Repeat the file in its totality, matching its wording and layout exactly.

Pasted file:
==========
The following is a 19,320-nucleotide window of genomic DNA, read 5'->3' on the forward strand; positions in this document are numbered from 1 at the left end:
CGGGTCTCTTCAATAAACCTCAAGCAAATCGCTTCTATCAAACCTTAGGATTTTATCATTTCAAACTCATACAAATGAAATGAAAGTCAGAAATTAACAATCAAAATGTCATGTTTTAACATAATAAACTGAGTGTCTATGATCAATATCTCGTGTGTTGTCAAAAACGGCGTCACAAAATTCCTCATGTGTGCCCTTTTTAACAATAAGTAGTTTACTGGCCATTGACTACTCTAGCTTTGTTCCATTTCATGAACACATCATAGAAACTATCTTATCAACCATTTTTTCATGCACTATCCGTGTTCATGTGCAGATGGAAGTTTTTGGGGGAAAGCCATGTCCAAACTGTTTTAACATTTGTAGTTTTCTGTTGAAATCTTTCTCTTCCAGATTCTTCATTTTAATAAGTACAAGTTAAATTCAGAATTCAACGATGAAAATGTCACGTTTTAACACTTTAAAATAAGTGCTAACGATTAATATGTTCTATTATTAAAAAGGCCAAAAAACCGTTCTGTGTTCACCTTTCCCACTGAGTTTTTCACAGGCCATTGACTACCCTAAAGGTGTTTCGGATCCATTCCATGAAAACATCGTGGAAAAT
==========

The following is a 19,320-nucleotide window of genomic DNA, read 5'->3' on the forward strand; positions in this document are numbered from 1 at the left end:
CGGGTCTCTTCAATAAACCTCAAGCAAATCGCTTCTATCAAACCTTAGGATTTTATCATTTCAAACTCATACAAATGAAATGAAAGTCAGAAATTAACAATCAAAATGTCATGTTTTAACATAATAAACTGAGTGTCTATGATCAATATCTCGTGTGTTGTCAAAAACGGCGTCACAAAATTCCTCATGTGTGCCCTTTTTAACAATAAGTAGTTTACTGGCCATTGACTACTCTAGCTTTGTTCCATTTCATGAACACATCATAGAAACTATCTTATCAACCATTTTTTCATGCACTATCCGTGTTCATGTGCAGATGGAAGTTTTTGGGGGAAAGCCATGTCCAAACTGTTTTAACATTTGTAGTTTTCTGTTGAAATCTTTCTCTTCCAGATTCTTCATTTTAATAAGTACAAGTTAAATTCAGAATTCAACGATGAAAATGTCACGTTTTAACACTTTAAAATAAGTGCTAACGATTAATATGTTCTATTATTAAAAAGGCCAAAAAACCGTTCTGTGTTCACCTTTCCCACTGAGTTTTTCACAGGCCATTGACTACCCTAAAGGTGTTTCGGATCCATTCCATGAAAACATCGTGGAAAAT